[3] (1, 2) You must also specify both key and cert to serve content over https.
 [4] (1, 2, 3, 4) That is to say, the option is simply unset by default, the equivalent of not mentioning the option at all in a configuration file.
 [5] (1, 2) This option can only appear in the configuration file; there is no command line equivalent.
 [6] This option provides a method for specifying settings for the server technology underlying Tangelo. For instance, using server_settings: server.thread_pool: 1000  would direct Tangelo’s CherryPy instance to adjust the number of simultaneous requests that can be processed to 1000.

Administering Tangelo on a particular system requires making some decisions about how Tangelo ought to behave, then implementing those decisions in a configuration file.

For example, as the system administrator you might create a directory on the web server machine at /srv/tangelo which would serve as the web root, containing the website front page and supporting materials.

You should then prepare a plugin configuration file that, at the very least, activates the Tangelo plugin:

enabled: true
path: /usr/share/tangelo/plugins/tangelo


This file can be saved to /etc/tangelo/plugin.conf.

It remains to configure Tangelo itself. The hostname should reflect the desired external identity of the Tangelo server - perhaps excelsior.starfleet.mil. As this is a “global” deployment, we want to listen on port 80 for connections. Since we will need to start Tangelo as root (to gain access to the low-numbered ports), we should also specify a user and group to drop privileges to: these can be the specially created user and group tangelo.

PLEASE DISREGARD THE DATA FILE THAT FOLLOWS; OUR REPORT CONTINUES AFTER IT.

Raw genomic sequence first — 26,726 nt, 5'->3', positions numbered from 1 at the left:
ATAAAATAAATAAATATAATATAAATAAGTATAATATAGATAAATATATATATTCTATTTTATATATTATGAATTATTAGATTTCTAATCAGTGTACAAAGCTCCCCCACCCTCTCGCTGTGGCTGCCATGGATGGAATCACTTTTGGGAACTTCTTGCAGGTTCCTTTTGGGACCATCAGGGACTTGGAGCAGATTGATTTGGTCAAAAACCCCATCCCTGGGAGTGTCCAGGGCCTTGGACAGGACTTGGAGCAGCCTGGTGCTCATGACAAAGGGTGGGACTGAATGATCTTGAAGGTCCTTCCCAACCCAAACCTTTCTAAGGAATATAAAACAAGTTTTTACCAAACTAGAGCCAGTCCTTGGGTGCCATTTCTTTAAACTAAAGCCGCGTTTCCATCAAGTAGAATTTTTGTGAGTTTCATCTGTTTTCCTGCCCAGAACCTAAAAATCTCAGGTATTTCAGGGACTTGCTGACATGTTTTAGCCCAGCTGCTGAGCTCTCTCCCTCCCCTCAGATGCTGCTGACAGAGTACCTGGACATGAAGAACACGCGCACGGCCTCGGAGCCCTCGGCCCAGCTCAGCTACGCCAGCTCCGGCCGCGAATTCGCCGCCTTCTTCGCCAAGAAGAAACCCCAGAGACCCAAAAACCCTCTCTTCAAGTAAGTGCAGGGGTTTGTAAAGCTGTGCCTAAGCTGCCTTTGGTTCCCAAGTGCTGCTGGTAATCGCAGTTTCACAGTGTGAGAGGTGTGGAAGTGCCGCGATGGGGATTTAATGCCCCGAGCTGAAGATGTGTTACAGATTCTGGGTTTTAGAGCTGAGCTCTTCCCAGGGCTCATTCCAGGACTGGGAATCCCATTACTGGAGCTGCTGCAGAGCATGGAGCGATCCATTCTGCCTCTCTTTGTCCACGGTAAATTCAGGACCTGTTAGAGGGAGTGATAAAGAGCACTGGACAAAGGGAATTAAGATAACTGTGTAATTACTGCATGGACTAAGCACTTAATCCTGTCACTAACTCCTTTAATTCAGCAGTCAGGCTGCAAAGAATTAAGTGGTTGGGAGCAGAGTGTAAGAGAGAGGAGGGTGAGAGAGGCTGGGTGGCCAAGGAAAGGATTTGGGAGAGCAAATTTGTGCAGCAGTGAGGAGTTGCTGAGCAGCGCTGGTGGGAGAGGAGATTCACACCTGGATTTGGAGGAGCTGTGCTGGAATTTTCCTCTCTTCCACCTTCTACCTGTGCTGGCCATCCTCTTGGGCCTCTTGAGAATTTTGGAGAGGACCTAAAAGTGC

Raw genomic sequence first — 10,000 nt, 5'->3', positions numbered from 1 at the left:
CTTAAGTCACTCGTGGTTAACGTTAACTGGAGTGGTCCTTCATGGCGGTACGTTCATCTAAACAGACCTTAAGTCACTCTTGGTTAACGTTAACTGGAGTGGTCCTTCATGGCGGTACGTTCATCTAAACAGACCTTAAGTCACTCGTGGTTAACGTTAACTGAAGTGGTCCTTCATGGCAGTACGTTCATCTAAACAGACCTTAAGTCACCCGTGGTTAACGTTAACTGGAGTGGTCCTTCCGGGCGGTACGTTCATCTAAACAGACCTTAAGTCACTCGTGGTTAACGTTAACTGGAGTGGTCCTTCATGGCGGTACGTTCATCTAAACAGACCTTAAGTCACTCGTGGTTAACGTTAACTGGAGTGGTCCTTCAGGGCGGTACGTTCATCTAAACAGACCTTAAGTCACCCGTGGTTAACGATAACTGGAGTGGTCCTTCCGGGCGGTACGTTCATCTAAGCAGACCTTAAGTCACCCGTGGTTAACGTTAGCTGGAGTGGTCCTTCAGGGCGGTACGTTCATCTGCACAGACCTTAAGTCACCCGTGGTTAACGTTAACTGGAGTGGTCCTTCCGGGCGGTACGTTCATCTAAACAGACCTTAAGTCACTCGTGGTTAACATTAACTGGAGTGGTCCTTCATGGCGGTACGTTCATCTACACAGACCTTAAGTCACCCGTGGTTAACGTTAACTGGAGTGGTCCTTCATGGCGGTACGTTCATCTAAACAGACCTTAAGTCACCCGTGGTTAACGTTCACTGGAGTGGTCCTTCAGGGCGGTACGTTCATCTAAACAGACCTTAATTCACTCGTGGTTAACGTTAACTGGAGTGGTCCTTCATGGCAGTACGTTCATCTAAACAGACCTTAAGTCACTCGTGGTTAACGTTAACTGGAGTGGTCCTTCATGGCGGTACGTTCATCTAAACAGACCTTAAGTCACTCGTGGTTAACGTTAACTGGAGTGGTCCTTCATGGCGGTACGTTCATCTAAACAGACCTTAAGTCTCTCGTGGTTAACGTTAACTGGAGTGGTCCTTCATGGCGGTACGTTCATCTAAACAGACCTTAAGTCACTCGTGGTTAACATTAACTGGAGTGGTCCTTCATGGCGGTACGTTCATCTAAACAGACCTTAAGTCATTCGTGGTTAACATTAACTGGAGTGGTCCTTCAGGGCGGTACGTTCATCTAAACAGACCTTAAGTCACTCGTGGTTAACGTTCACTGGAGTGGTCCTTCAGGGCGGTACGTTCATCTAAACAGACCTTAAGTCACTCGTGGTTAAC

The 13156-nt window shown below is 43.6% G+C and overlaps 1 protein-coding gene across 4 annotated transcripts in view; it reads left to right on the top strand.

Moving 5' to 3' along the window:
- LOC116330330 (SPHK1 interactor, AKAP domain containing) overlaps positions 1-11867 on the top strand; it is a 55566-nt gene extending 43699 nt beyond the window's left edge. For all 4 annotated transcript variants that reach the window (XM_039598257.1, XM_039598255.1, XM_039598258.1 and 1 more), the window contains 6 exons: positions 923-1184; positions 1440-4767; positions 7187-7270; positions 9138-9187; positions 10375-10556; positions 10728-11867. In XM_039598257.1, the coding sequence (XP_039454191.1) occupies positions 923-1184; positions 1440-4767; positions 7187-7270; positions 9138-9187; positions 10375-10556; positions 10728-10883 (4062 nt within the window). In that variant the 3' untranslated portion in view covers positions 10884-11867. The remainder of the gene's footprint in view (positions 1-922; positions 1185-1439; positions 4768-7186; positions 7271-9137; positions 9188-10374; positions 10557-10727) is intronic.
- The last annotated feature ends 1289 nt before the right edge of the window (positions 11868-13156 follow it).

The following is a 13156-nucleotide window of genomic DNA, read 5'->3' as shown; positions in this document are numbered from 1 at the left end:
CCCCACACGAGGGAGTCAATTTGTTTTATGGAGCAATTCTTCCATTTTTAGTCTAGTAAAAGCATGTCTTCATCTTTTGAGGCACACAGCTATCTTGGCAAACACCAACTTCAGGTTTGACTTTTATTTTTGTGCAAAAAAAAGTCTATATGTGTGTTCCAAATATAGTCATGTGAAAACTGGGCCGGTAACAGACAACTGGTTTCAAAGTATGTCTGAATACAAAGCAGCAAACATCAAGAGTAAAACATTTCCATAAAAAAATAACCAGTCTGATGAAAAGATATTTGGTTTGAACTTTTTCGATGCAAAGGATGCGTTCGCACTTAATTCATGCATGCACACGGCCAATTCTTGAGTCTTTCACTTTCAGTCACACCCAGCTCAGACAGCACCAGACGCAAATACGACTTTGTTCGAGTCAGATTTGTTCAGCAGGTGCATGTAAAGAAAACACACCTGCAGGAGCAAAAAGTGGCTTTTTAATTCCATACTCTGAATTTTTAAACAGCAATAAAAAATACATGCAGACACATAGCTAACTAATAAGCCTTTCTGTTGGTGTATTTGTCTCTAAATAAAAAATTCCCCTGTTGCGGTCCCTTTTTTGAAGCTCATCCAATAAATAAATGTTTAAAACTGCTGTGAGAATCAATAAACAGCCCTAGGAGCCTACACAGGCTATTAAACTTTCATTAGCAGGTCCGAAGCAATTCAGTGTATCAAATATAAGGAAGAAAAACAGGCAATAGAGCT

The corresponding configuration file might look like this:

# Network options.
hostname: excelsior.starfleet.mil
port: 80

# Privilege drop options.
user: tangelo
group: tangelo

# Runtime resources.
root: /srv/tangelo


This file should be saved to /etc/tangelo.conf, and then Tangelo can be launched with a command like tangelo -c /etc/tangelo.conf (running the command with sudo may be necessary to allow for port 80 to be bound).

## A Note on Version Numbers¶

Tangelo uses semantic versioning for its version numbers, meaning that each release’s version number establishes a promise about the levels of functionality and backwards compatibility present in that release. Tangelo’s version numbers come in two forms: x.y and x.y.z. x is a major version number, y is a minor version number, and z is a patch level.

Following the semantic versioning approach, major versions represent a stable API for the software as a whole. If the major version number is incremented, it means you can expect a discontinuity in backwards compatibility. That is to say, a setup that works for, e.g., version 1.3 will work for versions 1.4, 1.5, and 1.10, but should not be expected to work with version 2.0.

The minor versions indicate new features or functionality added to the previous version. So, version 1.1 can be expected to contain some feature not found in version 1.0, but backwards compatibility is ensured.

The patch level is incremented when a bug fix or other correction to the software occurs.

Major version 0 is special: essentially, there are no guarantees about compatibility in the 0.y series. The stability of APIs and behaviors begins with version 1.0.

In addition to the standard semantic versioning practices, Tangelo also tags the current version number with “dev” in the Git repository, resulting in version numbers like “1.1dev” for the Tangelo package that is built from source. The release protocol deletes this tag from the version number before uploading a package to the Python Package Index.